Nutrition

Calories: 459kcal | Carbohydrates: 40g | Protein: 18g | Fat: 25g | Saturated Fat: 14g | Polyunsaturated Fat: 1g | Monounsaturated Fat: 6g | Trans Fat: 0.2g | Cholesterol: 66mg | Sodium: 851mg | Potassium: 156mg | Fiber: 2g | Sugar: 4g | Vitamin A: 773IU | Vitamin C: 1mg | Calcium: 348mg | Iron: 3mg

Nutritional information is automatically calculated and should be used as an approximate.

Course: Lunch
Cuisine: British
Keyword: Cheese Toast, How to Make Welsh Rarebit, Welsh Rabbit, Welsh Rarebit, Welsh Rarebit Ingredients, Welsh Rarebit Recipe, Welsh Rarebit Sauce

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welsh rarebit recipe pin

This post was first published on An Edible Mosaic on February 9, 2010 and updated on February 26, 2024.

Faith, author of An Edible Mosaic.
About Faith

I’m the writer, recipe developer, photographer, and food stylist behind this blog. I love finding the human connection through something we all do every day: eat! Food is a common ground that we can all relate to, and our tables tell a story. It’s my goal to inspire you to get in the kitchen, try something new, and find a favorite you didn’t know you had.

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Recipe Rating




21 Comments

  1. 4 stars
    It would have been delicious, made with the chicken stock, instead of the ale. The flavor of the beer was too overpowering. I’ll try it again, with stock.

    1. Deborah, I’m so happy you enjoyed this recipe! Yes, you will definitely be able to taste the beer in the finished recipe, so make sure to use a beer that you enjoy the flavor of. Like I mentioned in the post, you can also use light ale, lager, milk, broth, or stock (chicken stock adds rich flavor) instead of a dark ale.

  2. Geoff Klein says:

    I grew up on it in the 50’s and 60’s and have continued to make it to this day but we used the Stouffers frozen which has been discontinued so now it has to be from scratch. Our family tradition was an English Muffin half, toasted, then a slice of Canadian Bacon, topped with a Pineapple slice, topped with a tomato slice, topped with steamed broccoli and then the cheese poured over it. I will be trying your recipe for the cheese sauce.

  3. Thank you for providing an alternative to the beer. I’ll have to try this after I hit the grocery store, sounds right up my alley!

  4. Faith…I am from the future, lol… just made a petite portion of the Brie & black grapes OMG to die for! The Welsh Rabbit’s story is also when the menfolk came home from the “hunt” with no meat this is what the women-folk would prepare…my hand to God! I made this years ago and this was the lore attached to the recipe, I loaned my cookbook (that was kinda like a tablet w/funny little pages, for those of you that have never seen a book)…to a friend who never returned it…but it’s all good ’cause we’ve all got the web now so there ya go! Thanks baby girl, peace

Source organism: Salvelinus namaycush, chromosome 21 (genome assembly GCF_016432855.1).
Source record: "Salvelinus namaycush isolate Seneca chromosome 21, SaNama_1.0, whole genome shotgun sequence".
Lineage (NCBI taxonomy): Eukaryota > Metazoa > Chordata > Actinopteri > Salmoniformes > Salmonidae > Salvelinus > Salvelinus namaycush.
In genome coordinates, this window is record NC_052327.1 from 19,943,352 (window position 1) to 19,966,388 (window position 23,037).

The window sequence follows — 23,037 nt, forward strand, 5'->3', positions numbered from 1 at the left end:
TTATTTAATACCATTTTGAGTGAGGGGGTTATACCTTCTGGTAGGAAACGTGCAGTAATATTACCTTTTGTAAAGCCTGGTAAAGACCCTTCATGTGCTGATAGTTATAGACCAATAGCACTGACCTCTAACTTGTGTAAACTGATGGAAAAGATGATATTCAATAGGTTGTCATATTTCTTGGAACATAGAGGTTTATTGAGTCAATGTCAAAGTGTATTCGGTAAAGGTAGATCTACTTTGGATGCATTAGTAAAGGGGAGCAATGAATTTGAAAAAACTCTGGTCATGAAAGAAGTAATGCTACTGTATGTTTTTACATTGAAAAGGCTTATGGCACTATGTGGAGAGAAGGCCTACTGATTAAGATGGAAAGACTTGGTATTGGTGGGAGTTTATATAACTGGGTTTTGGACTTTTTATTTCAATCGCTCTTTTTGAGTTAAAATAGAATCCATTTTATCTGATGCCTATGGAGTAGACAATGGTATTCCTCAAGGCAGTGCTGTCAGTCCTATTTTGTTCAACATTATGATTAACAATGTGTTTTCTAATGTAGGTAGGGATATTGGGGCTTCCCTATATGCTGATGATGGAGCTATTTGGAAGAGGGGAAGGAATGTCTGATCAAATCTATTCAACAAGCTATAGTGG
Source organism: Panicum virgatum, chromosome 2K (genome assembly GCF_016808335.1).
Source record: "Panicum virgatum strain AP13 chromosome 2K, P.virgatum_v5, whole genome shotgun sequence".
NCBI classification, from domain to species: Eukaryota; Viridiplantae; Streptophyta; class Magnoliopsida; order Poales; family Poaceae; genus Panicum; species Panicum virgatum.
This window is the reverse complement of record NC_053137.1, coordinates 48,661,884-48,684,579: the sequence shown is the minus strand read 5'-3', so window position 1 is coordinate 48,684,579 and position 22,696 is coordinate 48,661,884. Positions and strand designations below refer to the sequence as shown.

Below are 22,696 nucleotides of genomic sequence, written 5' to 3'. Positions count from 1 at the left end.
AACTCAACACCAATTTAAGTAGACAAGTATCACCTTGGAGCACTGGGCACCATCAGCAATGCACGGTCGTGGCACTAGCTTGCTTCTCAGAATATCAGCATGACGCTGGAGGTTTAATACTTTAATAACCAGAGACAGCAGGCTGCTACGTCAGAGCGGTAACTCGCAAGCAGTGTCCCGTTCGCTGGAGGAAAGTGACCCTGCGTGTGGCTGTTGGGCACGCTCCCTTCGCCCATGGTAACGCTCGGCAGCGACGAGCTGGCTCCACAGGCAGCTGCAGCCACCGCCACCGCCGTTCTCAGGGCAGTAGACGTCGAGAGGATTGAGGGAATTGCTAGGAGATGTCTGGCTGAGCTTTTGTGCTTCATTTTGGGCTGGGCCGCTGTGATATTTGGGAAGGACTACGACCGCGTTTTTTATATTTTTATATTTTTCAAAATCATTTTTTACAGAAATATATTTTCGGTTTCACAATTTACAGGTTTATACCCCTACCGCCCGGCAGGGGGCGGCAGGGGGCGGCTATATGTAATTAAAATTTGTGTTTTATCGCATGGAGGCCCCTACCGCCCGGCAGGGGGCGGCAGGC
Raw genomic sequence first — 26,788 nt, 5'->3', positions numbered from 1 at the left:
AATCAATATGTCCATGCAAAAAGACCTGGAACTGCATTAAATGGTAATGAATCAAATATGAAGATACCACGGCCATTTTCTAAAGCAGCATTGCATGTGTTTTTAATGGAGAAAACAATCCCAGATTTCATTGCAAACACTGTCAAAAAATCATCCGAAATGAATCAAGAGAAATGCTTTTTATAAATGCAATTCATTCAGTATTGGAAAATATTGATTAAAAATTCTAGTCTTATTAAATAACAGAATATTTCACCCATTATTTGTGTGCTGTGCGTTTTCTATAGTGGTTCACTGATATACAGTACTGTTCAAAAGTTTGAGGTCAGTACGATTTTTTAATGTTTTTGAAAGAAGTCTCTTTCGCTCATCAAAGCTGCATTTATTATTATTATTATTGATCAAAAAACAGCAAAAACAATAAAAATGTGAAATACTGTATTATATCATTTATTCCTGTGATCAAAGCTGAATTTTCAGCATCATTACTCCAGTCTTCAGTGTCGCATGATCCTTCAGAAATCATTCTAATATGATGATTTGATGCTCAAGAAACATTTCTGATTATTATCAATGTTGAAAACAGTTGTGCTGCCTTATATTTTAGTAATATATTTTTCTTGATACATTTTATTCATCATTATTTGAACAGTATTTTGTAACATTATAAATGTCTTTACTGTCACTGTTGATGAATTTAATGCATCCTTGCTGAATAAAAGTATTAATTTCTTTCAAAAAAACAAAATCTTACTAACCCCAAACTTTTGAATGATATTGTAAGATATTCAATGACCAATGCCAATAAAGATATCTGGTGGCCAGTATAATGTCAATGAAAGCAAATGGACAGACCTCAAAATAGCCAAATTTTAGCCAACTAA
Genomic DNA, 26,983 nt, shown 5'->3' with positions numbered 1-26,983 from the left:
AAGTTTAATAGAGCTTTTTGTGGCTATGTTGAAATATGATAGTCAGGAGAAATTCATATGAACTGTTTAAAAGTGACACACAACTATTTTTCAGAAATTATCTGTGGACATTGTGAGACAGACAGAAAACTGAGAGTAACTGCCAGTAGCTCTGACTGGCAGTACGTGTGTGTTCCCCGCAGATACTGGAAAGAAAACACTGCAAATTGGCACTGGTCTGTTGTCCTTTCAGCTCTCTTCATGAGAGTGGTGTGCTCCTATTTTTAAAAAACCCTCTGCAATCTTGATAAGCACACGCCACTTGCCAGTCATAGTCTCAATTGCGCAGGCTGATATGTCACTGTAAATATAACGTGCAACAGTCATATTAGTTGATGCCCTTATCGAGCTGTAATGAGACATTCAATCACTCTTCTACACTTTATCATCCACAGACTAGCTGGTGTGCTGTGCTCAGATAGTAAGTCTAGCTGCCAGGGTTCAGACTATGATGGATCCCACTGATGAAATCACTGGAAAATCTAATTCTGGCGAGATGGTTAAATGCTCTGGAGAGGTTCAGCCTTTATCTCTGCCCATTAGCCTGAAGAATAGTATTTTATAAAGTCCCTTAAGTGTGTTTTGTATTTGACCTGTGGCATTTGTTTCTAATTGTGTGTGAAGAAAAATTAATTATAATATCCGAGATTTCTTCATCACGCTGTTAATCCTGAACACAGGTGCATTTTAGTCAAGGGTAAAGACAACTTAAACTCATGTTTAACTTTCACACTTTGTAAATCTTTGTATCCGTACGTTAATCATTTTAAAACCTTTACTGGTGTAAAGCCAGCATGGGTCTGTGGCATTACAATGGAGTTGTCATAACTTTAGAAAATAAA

5. Look great! Although I did think it was a recipe for rabbit not rarebit.

    1. My mother would prepare this for my father on a Friday night when he arrived home. After a long week of hard work and a night at the pub he loved this dish with another glass of beer. She also added a few slices of crisp bacon atop a fresh slice of tomato.
      Thanks for this recipe, can’t wait to try it! 🍅 🧀 🥓 and toast, 😋

  6. Faith, this dish looks excellent. I wish I had much time and patient to whip it up for breakfast.

  7. so sweet spending time with niece!! hehe!! have a great time and happy chinese new year!!
    enjoy!!

  8. Fitness Surfer says:

    Same here i was a little worries that it was a Rabbit recipe. Few, just another delicious, to drool for recipe.

  9. mangocheeks says:

    This Welsh woman living in Scotland approves of your Welsh Rabbit. Liking it so much.

  10. marla {Family Fresh Cooking} says:

    Why in the world is this called Welsh Rabbit??? I too would have absolutely avoided it ’cause of the rabbit deal. Good thing I love your blog and everything you have to say, so I kept reading. I would totally make this.

  11. Thank you for this great idea! I haven’t made Welsh Rabbit in years! Forgotten how good it tastes. Love your idea of the egg on top!

  12. Faith
    My mom would make Welsh Rabbit for us kids while we lived in France by using all the bits of old fromage she found in the fridge. Pretty good but your take on it is really yummy.

  13. I’m with you – I never knew what it was before and just dismissed it as something I wouldn’t like. But I love this! So hearty and delicious.

  14. I won’t lie to you… I got a little nervous when I read the title of this post! But I am glad to see that it is not what I thought it was! =)

  15. That looks delicious! I shouldn’t read food blogs so close to lunch time!

  16. I always dissed this recipe as well thinking it had rabbit in it. I’m SO glad to see that it looks delicious and is bunny free!!!

    I think it’s wonderful that you spend Saturday’s with your niece. Those are memories that she’ll ALWAYS have!

  17. Nutmeg Nanny says:

    Faith I swear you make the best food! I would have assumed the recipe had rabbit in it too. Although I’m not really afraid to eat bunnies…haha. I sadly grew up eating it. My dad was a big time hunter. Talk soon!!!